January 2016 - Philippine Supreme Court Decisions/Resolutions
G.R. No. 177680, January 13, 2016 - JENNIFER C. LAGAHIT, Petitioner, v. PACIFIC CONCORD CONTAINER LINES/MONETTE CUENCA (BRANCH MANAGER), Respondents.
G.R. No. 177680, January 13, 2016
JENNIFER C. LAGAHIT, Petitioner, v. PACIFIC CONCORD CONTAINER LINES/MONETTE CUENCA (BRANCH MANAGER), Respondents.
D E C I S I O N
We resolve the appeal of petitioner Jennifer Lagahit from the decision promulgated on May 10, 2006,1 whereby the Court of Appeals (CA) disposed in CA-G.R. SP No. 00991 entitled Pacific Concord Container Lines and Monette Cuenca v. National Labor Relations Commission, Fourth Division, and Jennifer Lagahit, as follows:
WHEREFORE, in view of the foregoing, the petition is hereby GRANTED and the assailed Decision dated December 15, 2004 promulgated by the National Labor Relations Commission, Fourth Division, Cebu City, in NLRC Case No. V-000529-2003/RAB Case No. VII-11-2271 -2002, as well as the Resolution dated May 25, 2005 are hereby REVERSED and SET ASIDE. Petitioner is ORDERED to pay private respondent the amount of P25.000.00 as nominal damages. Further, the preliminary injunction issued by this Court is likewise made permanent.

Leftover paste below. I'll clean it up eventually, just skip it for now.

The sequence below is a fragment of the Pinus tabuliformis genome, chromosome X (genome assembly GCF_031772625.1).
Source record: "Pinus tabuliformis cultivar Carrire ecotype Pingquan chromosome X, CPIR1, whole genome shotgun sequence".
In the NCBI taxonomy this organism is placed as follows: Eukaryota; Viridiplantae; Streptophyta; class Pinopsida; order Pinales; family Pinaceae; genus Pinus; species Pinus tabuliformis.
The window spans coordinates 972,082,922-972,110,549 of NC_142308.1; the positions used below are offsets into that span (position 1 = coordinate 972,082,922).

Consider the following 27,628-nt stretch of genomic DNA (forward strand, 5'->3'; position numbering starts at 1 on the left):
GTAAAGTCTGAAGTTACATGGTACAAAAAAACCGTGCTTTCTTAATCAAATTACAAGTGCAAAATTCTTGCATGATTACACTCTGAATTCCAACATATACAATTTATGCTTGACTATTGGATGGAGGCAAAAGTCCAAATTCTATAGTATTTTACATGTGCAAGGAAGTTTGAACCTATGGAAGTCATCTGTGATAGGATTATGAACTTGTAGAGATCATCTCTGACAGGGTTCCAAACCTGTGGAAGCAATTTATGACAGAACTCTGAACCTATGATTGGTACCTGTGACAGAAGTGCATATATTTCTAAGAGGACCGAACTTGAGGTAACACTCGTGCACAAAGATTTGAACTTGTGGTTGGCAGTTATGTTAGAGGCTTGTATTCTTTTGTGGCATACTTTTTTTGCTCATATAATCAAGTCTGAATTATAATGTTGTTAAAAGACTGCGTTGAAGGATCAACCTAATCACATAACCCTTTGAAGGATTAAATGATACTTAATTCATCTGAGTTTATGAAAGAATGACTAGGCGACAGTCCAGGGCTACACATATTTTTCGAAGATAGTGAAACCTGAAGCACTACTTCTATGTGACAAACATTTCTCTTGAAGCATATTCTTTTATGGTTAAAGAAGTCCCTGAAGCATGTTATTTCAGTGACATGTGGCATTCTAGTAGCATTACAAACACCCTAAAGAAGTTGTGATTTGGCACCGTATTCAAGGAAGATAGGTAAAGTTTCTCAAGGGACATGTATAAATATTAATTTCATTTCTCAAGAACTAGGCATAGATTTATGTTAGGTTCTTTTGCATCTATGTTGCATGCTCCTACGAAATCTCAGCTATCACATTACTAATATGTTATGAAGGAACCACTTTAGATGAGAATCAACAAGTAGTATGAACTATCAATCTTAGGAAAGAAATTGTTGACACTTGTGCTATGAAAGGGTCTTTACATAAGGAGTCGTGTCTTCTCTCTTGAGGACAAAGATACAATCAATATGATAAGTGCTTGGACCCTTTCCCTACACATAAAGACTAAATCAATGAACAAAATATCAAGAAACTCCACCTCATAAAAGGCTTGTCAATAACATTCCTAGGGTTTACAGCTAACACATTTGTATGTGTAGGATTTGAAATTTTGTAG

No pronouncement as to costs.
In February 2000, respondent Pacific Concord Container Lines (Pacific Concord), a domestic corporation engaged in cargo forwarding,3 hired the petitioner as an Account Executive/Marketing Assistant.4 In January 2002, Pacific Concord promoted her as a sales manager with the monthly salary rate of P25,000.00, and provided her with a brand new Toyota Altis plus gasoline allowance.5 On November 8, 2002, she reported for work at 9:00 a.m. and left the company premises at around 10:30 a.m. to make client calls. At 1:14 p.m. of that day, she received the following text message from respondent Monette Cuenca, to wit:
TODAY U R OFFICIALY NT CONNECTED WITH US.
Cuenca also sent a text message to Roy Lagahit, the petitioner's husband, as follows:
IBALIK KARON DAYON ANG AUTO OG PALIHUG LANG KO OG KUHA SA NYONG BUTANG OG DI NAKO MO STORY A NI JENIFER. IL WAIT7
The petitioner immediately tried to contact Cuenca, but the latter refused to take her calls. On the same day, the petitioner learned from clients and friends that the respondents had disseminated notices, flyers and memos informing all clients of Pacific Concord that she was no longer connected with the company as of November 8, 2002.9 Pacific Concord also caused the publication of the notice to the public in the Sunstar Daily issue of December 15, 2002.10
On November 13, 2002, the petitioner sent a letter to Pacific Concord,11 which reads as follows:
November 13, 2002
PACIFIC CONCORD CONTAINER LINES, INC.
N&N Building A. C. Cortes Mandaue City
Attention: Monette Cuenca
In connection with your text message and flyers advising me that you have terminated my employment, please arrange and expedite settlement of all benefits due to me under the law.